What wasn't fair, though, was the structure: it was exactly the same as that used for the $1,500 NLHE open events running throughout the WSOP schedule, despite those events beginning with $3,000 in chips. More than a few women complained, and this writer even suggested a fix for next year's event.
It appears today that Harrah's not only heard those complaints, but actually decided to do something about them.
The main reason we know they decided to make a change is that today's Event 42, the $1,000 Seniors No-Limit Hold'em World Championship, started with a stack of $3,000 in chips.
That was a surprise to those of us in the media who came in to cover the tournament today; we had expected exactly the same starting stack as found in the Ladies Event. The new stack was good news for the players in today's tournament, as their starting chips were matched up with the structure of the tournament.
I asked Seth Palansky, the WSOP's new communications director, why the shift had been made.
"We felt it was the right thing to do," Palansky said. He told me that the number of complaints from women who had ponied up a grand for the Ladies Event had been so high that WSOP management decided to rectify the situation for the only other $1,000 event on the WSOP schedule, and that Harrah's would be revisiting the issue after this year's WSOP finished to make sure that such an inequitable situation didn't recur.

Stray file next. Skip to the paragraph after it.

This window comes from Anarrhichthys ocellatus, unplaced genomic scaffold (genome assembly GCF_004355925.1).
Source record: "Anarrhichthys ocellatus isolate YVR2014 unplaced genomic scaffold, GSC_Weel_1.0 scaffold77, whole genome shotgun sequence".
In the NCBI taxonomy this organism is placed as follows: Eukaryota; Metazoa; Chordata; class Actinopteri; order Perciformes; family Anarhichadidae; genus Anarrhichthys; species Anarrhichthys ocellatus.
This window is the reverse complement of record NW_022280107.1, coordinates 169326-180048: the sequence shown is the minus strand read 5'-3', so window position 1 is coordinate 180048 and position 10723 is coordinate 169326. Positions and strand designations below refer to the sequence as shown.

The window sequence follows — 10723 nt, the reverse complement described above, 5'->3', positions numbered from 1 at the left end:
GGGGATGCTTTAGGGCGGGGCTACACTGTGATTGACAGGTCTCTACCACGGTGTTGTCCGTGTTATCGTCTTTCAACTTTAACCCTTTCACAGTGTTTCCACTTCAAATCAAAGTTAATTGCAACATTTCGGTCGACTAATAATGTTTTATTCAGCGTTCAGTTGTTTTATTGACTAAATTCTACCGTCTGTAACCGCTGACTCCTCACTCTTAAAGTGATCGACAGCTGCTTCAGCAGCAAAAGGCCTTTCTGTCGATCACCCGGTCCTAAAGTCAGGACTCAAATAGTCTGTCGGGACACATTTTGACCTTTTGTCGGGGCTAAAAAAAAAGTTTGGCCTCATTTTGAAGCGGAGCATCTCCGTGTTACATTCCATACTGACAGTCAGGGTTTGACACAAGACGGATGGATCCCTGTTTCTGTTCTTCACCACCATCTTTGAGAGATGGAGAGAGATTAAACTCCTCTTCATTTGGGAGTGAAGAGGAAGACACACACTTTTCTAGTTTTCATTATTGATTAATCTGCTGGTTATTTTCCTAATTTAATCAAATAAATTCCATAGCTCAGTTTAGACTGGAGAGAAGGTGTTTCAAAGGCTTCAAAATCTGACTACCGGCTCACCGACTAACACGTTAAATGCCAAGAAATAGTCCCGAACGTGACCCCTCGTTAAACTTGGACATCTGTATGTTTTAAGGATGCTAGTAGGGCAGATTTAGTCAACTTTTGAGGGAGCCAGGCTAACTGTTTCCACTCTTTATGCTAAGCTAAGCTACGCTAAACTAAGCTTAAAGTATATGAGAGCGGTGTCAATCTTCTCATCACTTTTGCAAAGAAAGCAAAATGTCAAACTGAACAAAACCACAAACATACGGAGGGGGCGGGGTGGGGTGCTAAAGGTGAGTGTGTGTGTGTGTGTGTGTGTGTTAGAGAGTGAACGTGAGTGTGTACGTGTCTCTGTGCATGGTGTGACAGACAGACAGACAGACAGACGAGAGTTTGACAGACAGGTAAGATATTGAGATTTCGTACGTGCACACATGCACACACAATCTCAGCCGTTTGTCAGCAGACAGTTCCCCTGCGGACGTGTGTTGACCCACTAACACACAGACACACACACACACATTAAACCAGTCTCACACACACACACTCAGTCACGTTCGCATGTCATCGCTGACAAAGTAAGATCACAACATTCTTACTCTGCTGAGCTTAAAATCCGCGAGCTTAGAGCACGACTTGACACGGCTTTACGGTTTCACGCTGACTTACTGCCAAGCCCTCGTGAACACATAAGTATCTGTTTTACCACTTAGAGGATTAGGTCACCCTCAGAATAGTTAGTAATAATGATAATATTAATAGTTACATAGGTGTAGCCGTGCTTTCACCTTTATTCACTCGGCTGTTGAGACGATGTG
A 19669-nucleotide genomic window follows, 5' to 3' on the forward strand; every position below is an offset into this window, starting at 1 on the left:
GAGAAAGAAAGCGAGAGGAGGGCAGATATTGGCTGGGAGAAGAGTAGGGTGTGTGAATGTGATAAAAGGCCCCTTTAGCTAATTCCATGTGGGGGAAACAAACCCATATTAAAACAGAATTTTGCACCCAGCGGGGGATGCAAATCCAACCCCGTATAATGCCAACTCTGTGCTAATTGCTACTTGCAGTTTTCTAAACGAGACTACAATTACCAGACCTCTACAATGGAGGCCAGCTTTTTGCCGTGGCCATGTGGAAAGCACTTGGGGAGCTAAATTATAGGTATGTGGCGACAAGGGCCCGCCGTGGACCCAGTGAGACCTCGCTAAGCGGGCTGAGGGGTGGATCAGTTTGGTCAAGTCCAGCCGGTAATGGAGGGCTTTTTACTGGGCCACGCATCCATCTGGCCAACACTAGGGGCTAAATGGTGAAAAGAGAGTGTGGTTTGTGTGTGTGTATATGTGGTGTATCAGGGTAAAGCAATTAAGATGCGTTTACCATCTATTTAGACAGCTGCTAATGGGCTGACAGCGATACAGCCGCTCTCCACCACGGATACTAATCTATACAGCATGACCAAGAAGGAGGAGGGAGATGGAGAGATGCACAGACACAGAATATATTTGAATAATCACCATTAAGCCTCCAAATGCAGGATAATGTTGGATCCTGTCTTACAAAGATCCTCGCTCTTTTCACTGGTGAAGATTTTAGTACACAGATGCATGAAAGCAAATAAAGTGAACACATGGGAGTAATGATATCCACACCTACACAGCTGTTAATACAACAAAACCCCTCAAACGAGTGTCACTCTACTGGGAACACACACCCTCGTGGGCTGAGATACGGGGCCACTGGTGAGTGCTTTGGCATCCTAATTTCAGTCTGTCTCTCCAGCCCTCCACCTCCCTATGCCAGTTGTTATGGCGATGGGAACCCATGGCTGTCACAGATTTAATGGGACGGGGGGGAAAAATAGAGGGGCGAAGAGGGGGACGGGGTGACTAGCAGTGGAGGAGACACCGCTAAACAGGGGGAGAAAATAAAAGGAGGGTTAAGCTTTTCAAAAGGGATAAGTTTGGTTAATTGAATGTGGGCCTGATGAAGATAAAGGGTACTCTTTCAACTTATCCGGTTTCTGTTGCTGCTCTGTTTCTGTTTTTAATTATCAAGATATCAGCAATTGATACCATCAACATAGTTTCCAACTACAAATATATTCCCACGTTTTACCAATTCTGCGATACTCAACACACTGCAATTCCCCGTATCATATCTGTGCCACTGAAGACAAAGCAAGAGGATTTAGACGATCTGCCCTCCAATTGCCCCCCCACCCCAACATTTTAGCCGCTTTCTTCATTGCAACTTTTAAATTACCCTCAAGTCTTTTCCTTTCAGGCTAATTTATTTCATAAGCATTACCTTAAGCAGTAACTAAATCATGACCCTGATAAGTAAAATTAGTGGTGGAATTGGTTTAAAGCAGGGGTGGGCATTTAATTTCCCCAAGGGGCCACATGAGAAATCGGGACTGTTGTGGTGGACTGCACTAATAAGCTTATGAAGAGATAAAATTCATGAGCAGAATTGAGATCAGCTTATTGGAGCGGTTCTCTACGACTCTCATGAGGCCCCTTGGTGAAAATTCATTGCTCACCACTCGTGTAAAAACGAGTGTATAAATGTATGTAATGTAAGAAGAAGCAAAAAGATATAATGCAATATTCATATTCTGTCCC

The solution wasn't a perfect one by any means, especially considering that every player who put up $1,500 for an open-field NLHE event so far this summer was paying 50% more for the same structure as the seniors got today. But I think Harrah's deserves a pat on the back for doing something about this situation.
It would've been easy to ignore the women's complaints from earlier in the WSOP and simply give the seniors in today's event the same starting stack the ladies received. Instead, Harrah's decided to take the initiative and rectify an obvious mistake without waiting an entire year to do so.
The alternatives to the way Harrah's handled the situation would have been keeping things the same, changing the structure of the event with no warning, or raising the buy-in to $1,500 on short notice. None of those options was palatable, so they went with the alternative that would make the greatest number of people happy for the short term while keeping an eye on coming up with a fix for the long term.
There will surely be people who complain about the decision made today. Some of them will likely be women who feel that if they were shortchanged, the seniors should have been too. But the fact is that two wrongs don't make a right.
Harrah's has shown throughout this WSOP that they're listening to the players much more than in the past, and that they're genuinely concerned about making the WSOP the best possible experience for the greatest number of participants.
Even if the women in Event 15 came out on the wrong end this year, they should be glad that their complaints have actually helped out some of their peers. Whatever the solution Harrah's comes up with for next year's Ladies and Seniors events, the situation should be an improvement over this year.